By Ken Smondrowski and Justin Brasell
The need for healthcare services located conveniently for residents is clear now more than ever. Patients expect to see a doctor’s office in the same parking lot as their local grocery. There are obvious advantages for medical and dental practices to locate in neighborhood retail settings instead of medical office buildings on a hospital campus. However, not all practices are well-suited for retail locations, and examining the benefits of both retail and medical office space is key in finding the best location for patients and staff.
Advantages of Retail Locations
Many medical practices appreciate the flexibility to seek off-campus locations to fulfill their need to be closer to their patients. Retail settings also provide advantages including:
- Increased visibility through exterior signage and exposure on major thoroughfares
- Easy access with convenient ingress and egress and a one-story building
- Ample parking, typically in a surface lot that caters to patients with mobility issues
- High foot traffic from shopping center patrons and regular patient commutes
There are a number of retail settings that can meet the needs of medical or dental providers. In fact, medical users in retail locations has become so commonplace that mixed-use centers are now designing for healthcare in initial site plans. This foresight will allow patrons to use the center for a variety of shopping needs while also attending to their health and wellness.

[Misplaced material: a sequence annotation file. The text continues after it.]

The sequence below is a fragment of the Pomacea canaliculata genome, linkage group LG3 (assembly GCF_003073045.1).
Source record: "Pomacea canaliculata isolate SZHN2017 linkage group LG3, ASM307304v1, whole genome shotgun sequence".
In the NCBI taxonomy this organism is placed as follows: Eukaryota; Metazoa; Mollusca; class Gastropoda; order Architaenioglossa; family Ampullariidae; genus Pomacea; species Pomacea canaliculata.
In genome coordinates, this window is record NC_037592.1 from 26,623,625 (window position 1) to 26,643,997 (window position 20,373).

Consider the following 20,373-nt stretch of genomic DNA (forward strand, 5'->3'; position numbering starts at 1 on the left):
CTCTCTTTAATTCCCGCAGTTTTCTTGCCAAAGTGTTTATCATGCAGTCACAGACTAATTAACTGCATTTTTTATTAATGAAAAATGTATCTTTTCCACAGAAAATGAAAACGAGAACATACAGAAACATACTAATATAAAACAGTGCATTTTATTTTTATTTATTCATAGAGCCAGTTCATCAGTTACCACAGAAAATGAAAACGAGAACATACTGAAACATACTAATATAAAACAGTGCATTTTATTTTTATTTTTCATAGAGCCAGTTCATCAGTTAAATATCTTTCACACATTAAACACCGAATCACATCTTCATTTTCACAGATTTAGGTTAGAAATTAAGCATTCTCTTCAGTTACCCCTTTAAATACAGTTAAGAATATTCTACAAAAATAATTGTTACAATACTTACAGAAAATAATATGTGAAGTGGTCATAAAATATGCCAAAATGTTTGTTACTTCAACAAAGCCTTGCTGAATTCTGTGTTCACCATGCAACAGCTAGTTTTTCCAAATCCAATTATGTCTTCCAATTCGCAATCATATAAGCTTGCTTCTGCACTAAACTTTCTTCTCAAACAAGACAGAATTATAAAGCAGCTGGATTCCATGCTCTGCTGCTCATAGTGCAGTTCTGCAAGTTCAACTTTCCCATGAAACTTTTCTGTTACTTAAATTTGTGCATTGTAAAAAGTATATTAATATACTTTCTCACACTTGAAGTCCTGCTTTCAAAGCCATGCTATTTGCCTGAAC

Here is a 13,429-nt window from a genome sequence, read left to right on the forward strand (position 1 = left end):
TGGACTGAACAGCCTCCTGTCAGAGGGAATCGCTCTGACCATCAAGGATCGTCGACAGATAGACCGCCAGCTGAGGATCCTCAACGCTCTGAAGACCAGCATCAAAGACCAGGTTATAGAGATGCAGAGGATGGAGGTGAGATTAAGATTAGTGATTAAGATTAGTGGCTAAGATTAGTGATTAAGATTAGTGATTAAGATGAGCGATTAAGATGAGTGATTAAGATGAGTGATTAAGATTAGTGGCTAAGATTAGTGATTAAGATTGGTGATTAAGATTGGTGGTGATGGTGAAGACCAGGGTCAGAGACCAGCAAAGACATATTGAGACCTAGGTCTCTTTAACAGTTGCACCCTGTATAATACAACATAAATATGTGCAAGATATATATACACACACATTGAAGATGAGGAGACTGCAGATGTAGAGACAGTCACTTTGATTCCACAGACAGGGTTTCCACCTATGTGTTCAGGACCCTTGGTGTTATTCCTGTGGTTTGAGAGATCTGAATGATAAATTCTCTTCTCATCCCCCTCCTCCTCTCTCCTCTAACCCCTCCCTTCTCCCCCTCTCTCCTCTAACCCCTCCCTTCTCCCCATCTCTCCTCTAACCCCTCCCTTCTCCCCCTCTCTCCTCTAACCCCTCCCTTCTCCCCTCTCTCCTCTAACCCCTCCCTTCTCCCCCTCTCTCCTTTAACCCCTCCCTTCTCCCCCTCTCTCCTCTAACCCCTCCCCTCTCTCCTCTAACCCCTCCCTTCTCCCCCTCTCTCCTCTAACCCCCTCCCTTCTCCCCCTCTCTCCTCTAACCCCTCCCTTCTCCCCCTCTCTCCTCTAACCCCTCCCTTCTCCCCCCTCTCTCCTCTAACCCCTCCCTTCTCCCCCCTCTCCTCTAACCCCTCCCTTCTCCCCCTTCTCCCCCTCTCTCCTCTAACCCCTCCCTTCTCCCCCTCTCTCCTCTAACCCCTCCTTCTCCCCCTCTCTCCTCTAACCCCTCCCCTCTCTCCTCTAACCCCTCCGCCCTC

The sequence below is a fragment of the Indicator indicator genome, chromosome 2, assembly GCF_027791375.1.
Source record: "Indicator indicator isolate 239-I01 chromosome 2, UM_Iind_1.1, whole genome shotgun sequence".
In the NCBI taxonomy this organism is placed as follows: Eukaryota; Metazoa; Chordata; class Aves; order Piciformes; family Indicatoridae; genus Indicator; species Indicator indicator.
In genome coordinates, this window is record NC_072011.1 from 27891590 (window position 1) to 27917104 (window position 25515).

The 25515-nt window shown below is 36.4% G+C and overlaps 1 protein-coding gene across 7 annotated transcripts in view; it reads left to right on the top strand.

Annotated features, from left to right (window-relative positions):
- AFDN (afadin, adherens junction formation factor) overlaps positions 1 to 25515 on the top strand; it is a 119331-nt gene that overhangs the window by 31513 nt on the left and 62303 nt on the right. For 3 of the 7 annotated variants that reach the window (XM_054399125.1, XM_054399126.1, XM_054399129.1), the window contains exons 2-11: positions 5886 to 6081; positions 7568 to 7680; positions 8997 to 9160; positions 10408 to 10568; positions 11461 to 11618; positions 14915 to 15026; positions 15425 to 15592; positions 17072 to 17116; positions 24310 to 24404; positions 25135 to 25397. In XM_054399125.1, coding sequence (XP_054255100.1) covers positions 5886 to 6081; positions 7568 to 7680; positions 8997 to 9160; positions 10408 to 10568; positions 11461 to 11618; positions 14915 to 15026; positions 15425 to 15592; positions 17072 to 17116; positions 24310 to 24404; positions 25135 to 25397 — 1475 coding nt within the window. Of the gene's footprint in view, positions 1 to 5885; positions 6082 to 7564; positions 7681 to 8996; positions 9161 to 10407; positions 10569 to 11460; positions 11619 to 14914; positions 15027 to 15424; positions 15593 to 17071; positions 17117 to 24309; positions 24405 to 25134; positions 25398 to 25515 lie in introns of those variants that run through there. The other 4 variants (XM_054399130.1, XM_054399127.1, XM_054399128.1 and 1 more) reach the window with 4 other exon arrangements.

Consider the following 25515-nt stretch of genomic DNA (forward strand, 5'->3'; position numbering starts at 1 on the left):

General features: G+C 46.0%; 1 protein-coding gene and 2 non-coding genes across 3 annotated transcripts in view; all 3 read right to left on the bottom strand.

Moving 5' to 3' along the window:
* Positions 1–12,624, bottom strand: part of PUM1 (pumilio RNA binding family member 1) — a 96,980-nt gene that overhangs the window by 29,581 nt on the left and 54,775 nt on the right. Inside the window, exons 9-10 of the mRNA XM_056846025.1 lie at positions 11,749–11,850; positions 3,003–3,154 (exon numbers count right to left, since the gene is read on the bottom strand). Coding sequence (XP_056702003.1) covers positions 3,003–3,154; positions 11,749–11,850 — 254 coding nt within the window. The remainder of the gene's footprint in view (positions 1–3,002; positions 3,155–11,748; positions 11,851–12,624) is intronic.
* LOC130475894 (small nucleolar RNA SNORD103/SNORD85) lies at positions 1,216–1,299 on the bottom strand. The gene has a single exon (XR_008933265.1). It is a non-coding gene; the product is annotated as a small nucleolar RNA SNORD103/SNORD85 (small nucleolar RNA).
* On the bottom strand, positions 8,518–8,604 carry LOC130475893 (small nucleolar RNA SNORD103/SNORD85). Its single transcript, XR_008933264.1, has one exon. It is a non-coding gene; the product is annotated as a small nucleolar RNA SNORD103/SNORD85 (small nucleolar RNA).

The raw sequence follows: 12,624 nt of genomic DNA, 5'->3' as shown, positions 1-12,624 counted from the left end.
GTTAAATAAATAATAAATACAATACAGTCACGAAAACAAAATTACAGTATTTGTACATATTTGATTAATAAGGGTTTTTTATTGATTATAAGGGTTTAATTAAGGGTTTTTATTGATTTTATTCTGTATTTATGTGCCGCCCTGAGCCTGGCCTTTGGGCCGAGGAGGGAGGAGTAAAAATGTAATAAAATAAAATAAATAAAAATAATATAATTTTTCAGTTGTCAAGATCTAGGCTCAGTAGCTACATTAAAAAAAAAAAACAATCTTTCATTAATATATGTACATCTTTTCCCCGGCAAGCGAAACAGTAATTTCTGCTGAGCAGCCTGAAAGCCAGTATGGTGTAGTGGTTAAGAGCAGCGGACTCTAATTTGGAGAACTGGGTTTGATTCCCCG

As another example, freestanding emergency clinics and urgent care centers have become a popular solution to bring healthcare services closer to patients. These walk-in outpatient clinics can handle many patients that might have gone to a hospital in the past. While they are not always connected to other retailers, they still benefit from many of the advantages mentioned.
Since the Affordable Care Act went into effect, medical and dental practices have been in consolidation mode, trying to streamline their operations and become more efficient. To lower the cost of delivering medical care and remain profitable, they may form or become part of a medical support organization or dental support organization. These groups can achieve better buying power and, with the reduction of paper files, have more efficient layouts than a traditional medical practice, which means they can consider a broader selection of spaces for their practice, such as malls.
As owners of large retail centers and shopping malls are addressing higher vacancy, one solution is converting what was once storefront space into healthcare space. Mall owners have begun working with architects to determine the best layout for a group of healthcare providers to backfill former department stores. These spaces are ideal for all types of medical practices including dental, optometry, physical therapy and outpatient clinics. This option is almost a hybrid of retail and medical office space. It provides many of the benefits of being in a retail setting while allowing for large practice groups, specialists and laboratory services to locate together.